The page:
std::cout << "Int = " << i << "\n";
}

void handleString(std::string const & s) {
    std::cout << "String = " << s << "\n";
}

void parse(std::string const& input) {
    static const std::regex doubleRegex{ R"([+\-]?(?:0|[1-9]\d*)(?:\.\d*)?(?:[eE][+\-]?\d+)?)" };
    static const std::regex intRegex{ R"(\d+)"};

    if (std::regex_match(input, intRegex)){
        istringstream inputStream(input);
        int i;
        inputStream >> i;
        handleInt(i);
    }
    else if (std::regex_match(input, doubleRegex)) {
        istringstream inputStream(input);
        double d;
        inputStream >> d;
        handleDouble(d);
    }
    else {
        handleString(input);
    }
}

int main()
{
    parse("+4.234e10");
    parse("1");
    parse("1.0");
    parse("123abc");
}

output:

Double = 4.234e+10
Int = 1
Double = 1
String = 123abc
0

I don't have an answer [edited: I actually do; see the end of a proposal that is old-style but does not do exceptions], but I could not fit this into comments -- I'm worried about the suggestions that involve "try using stoi()": if you don't have an integer then stoi() will throw an exception. Suddenly you're in exception handling territory with that problematic approach to logic (you don't want to use exception handling as logic) and possibly significant slowing down. See code below to see how you trigger exceptions.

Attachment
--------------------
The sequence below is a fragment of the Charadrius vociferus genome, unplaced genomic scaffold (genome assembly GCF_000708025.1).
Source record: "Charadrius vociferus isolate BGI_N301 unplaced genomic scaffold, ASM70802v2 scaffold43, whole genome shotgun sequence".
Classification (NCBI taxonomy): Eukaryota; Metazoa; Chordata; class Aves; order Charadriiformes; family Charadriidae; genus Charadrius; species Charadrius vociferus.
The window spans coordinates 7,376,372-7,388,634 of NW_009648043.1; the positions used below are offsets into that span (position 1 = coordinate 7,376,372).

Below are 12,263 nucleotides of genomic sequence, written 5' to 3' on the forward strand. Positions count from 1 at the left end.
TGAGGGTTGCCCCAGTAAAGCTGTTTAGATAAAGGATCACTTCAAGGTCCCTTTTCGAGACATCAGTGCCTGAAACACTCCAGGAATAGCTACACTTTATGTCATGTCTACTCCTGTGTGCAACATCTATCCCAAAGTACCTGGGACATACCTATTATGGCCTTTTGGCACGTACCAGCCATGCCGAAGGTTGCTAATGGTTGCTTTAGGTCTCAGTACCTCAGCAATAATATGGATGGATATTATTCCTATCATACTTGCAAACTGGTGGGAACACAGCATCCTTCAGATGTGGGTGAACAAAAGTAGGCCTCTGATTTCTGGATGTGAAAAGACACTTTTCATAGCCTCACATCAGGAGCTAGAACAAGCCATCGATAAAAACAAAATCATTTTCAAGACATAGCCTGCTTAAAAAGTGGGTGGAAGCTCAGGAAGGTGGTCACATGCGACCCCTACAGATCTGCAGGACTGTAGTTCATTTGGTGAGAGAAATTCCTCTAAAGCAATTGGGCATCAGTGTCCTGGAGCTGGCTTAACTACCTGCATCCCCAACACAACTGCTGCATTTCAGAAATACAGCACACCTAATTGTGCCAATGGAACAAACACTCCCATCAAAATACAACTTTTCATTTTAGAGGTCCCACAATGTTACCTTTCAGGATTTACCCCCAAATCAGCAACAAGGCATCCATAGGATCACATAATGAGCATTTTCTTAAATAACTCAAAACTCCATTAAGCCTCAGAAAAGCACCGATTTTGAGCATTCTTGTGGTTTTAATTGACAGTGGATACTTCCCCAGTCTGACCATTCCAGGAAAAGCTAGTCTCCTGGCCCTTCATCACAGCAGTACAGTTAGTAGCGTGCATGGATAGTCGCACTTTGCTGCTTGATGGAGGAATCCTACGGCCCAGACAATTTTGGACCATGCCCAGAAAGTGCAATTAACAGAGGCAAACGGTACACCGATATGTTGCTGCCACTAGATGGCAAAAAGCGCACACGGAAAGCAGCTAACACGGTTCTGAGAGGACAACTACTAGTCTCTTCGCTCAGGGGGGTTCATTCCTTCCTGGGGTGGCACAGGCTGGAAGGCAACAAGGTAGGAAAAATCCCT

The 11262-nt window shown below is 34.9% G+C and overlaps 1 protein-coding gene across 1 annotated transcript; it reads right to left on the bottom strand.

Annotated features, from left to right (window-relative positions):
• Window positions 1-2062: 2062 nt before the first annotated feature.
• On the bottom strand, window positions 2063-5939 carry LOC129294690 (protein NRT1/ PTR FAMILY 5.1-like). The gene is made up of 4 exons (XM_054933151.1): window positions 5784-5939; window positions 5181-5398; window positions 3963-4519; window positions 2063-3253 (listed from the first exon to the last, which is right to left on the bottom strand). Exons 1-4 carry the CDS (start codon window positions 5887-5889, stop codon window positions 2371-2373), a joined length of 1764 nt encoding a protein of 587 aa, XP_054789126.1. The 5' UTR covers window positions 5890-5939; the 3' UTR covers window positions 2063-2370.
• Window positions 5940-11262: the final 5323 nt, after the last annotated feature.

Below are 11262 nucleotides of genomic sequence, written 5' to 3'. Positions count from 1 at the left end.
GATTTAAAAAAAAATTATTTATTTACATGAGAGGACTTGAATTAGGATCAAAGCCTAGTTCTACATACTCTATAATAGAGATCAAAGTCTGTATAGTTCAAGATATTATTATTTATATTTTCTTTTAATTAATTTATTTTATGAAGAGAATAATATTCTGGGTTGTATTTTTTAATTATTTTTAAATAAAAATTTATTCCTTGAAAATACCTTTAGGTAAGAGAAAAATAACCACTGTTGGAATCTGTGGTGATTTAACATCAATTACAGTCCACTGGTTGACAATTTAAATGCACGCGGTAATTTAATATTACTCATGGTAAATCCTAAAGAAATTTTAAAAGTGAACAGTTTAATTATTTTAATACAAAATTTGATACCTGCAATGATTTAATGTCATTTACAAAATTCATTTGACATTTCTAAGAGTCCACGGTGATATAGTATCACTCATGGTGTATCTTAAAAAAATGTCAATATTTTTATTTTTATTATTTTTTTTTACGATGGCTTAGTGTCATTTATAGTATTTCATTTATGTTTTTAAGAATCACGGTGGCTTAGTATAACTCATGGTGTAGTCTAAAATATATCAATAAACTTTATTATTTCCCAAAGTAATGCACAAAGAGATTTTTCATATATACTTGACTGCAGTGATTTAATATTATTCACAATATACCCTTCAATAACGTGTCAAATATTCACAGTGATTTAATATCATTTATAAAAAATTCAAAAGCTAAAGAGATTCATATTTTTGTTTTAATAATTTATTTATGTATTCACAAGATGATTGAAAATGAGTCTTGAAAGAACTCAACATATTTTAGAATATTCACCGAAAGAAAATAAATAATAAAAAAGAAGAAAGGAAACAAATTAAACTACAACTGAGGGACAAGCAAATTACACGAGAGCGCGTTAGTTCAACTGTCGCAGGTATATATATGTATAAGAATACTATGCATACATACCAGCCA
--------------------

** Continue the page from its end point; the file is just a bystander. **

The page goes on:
It seems to me that the solutions based on parsing text are more appropriate.

#include <string>  
#include <iostream>  

// compile and run with:
// g++ -Wall test_stoi.cpp
// ./a.out
// output should look like:
// terminate called after throwing an instance of 'std::invalid_argument'
// what():  stoi


using namespace std;

int main()
{
  string s = "dude";
  size_t pos;
  int x = stoi(s, &pos);
  cout << "x,pos: " << x << "   " << pos << "\n";
}

A footnote: the C++ "official" FAQ firmly states:

Do not use exceptions as simply another way to return a value from a function. Most users assume – as the language definition encourages them to – that ** exception-handling code is error-handling code **, and implementations are optimized to reflect that assumption.